There are also inflatable PFDs that come in a multitude of styles similar to life jackets. 

An inflatable PFD, or a “Type III PFD”, is a good option for kayakers and canoers – but keep in mind, these are not specifically designed to flip unconscious people onto their backs in the water. 

Inflatable PFDs allow for greater range of motion and increased comfort, and are commonly used for activities where a conscious person enters the water intentionally.

Be sure to follow a regular maintenance schedule for your PFDs, since soggy or deformed padding will not be as useful when it comes to helping you avoid drowning.

The US Coast Guard states that an approved PFD is required on every canoe or kayak. 

2) Float Bags

Float bags add extra buoyancy to your boat, and are especially useful when you’re kayaking or canoeing in rough and rapid water (like whitewater).

These items work to create built-in bulkheads and are filled with air, allowing your boat to ride more easily over rocks, prevent swamping, and help your kayak or canoe stay upright in the water.

3) Spray Skirts

Spray skirts are waterproof barriers that keep water, wind, rain, and anything else out of your kayak’s or canoe’s cockpit. 

These may not be as necessary in warmer weather, but the first time you go kayaking in colder weather you’ll be grateful for the barrier that keeps the elements out and your body temperature up.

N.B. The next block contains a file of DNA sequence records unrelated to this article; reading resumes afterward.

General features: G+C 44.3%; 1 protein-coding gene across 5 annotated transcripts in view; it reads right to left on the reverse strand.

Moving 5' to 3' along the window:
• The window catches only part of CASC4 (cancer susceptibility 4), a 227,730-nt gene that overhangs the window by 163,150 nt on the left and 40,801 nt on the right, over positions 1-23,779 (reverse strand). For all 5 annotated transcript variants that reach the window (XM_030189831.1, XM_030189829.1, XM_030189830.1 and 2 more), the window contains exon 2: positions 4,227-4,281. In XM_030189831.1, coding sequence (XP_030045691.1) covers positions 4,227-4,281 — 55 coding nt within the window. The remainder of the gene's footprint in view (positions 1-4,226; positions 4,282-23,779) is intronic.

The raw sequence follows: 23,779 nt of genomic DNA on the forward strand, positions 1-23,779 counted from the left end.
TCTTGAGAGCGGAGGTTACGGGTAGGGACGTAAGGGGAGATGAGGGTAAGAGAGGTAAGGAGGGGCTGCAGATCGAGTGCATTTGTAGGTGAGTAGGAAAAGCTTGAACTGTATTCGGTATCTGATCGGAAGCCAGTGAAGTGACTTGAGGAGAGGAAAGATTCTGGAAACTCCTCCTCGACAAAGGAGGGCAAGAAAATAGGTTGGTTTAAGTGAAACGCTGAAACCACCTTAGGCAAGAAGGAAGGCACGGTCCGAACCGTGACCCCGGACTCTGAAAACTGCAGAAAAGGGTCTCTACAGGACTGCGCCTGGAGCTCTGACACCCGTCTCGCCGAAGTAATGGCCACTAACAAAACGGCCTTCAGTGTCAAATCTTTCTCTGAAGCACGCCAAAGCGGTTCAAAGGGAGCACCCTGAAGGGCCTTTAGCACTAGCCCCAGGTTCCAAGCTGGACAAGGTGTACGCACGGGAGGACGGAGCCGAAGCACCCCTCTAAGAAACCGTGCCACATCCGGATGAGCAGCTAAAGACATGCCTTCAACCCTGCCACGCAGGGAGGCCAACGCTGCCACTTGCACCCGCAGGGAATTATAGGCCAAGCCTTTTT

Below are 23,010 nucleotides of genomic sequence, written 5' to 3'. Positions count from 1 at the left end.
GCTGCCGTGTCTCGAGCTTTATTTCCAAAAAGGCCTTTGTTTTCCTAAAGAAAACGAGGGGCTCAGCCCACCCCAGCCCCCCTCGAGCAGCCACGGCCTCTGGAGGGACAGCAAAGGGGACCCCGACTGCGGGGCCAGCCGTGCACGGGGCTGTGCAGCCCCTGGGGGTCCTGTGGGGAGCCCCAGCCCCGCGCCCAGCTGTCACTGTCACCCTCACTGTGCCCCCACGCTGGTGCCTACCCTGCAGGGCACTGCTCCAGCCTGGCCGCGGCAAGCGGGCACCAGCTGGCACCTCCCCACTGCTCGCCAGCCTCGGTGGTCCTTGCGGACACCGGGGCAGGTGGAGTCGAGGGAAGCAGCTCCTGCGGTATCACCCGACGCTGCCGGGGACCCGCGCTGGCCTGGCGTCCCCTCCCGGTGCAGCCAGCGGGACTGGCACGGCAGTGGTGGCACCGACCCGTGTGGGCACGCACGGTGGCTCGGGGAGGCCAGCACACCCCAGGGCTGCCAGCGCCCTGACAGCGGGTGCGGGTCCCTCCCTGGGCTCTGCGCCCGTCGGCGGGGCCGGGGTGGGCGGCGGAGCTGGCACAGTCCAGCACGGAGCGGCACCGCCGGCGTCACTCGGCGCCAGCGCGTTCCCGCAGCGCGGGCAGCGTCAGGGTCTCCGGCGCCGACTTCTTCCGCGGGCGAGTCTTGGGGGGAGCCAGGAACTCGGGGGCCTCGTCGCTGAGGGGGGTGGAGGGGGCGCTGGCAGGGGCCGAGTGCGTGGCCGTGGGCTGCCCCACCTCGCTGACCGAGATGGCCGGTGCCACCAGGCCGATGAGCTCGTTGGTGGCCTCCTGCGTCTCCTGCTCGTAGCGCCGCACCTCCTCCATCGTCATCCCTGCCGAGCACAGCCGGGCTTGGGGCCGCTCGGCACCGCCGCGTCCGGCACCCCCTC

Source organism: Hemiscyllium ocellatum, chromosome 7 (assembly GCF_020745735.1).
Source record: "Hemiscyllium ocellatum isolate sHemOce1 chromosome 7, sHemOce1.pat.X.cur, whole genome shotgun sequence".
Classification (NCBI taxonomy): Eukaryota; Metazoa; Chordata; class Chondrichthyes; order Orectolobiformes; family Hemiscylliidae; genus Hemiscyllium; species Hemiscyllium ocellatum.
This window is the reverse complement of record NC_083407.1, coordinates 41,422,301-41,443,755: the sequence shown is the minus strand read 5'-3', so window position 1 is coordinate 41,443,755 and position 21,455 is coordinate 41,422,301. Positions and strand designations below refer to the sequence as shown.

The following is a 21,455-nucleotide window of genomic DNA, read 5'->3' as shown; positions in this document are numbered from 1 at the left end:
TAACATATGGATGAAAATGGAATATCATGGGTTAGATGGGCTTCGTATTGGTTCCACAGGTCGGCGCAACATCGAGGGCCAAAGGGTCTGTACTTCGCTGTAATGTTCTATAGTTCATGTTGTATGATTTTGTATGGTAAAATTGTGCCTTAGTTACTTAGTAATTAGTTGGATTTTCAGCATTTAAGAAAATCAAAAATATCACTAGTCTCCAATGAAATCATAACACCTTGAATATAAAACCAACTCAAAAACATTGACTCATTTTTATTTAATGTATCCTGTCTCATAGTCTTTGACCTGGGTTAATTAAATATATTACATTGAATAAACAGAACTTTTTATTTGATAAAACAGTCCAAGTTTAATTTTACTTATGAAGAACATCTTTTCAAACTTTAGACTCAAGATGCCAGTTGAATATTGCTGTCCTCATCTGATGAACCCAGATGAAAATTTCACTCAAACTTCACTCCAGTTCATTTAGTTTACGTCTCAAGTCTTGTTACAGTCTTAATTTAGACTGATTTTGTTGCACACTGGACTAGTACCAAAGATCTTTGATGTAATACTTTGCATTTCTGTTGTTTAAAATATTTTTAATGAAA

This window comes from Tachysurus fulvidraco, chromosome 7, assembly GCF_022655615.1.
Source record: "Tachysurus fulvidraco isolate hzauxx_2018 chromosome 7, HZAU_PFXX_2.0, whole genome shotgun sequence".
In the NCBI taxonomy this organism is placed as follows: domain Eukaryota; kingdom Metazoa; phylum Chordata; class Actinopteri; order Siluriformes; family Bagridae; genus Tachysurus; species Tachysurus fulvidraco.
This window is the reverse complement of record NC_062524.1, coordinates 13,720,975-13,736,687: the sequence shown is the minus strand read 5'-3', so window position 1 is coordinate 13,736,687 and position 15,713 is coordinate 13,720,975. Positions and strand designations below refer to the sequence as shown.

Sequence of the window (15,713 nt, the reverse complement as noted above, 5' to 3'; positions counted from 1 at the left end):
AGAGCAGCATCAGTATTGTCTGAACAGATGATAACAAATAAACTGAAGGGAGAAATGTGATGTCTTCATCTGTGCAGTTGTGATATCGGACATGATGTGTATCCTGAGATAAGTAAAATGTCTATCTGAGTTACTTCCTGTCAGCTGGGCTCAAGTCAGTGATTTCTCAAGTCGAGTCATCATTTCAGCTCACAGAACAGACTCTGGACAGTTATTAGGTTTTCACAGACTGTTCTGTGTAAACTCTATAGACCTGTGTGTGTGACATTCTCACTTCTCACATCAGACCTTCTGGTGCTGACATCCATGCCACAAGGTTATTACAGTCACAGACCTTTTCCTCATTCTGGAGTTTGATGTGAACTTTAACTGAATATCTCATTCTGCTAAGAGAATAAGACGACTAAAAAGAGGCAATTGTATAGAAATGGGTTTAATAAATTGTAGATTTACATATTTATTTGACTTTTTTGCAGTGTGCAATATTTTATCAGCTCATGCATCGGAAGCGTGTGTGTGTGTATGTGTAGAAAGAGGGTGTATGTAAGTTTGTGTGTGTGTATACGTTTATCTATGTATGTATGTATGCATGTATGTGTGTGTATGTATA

Unless you plan to spend your time kayaking exclusively on a flat lake or pond with no waves or wind, you’ll want to have a spray skirt handy at all times. 

4) Helmets

Man kayaking in river rapids wearing a black helmet

A high quality helmet is another piece of safety equipment you need to have on hand while kayaking or canoeing.

If you’re paddling around a lake or pond with calm, flat water, helmets may not be absolutely necessary. 

But if there are going to be any rapids — and any rocks — you need to make sure that your cranium is well protected!

5) First Aid Kit 

It doesn’t matter whether you decide to make your own First Aid kit, buy a paddling-specific kit, or find a more general-use kit. 

Whichever type you choose, a First Aid kit is a must-have on a kayak or canoe.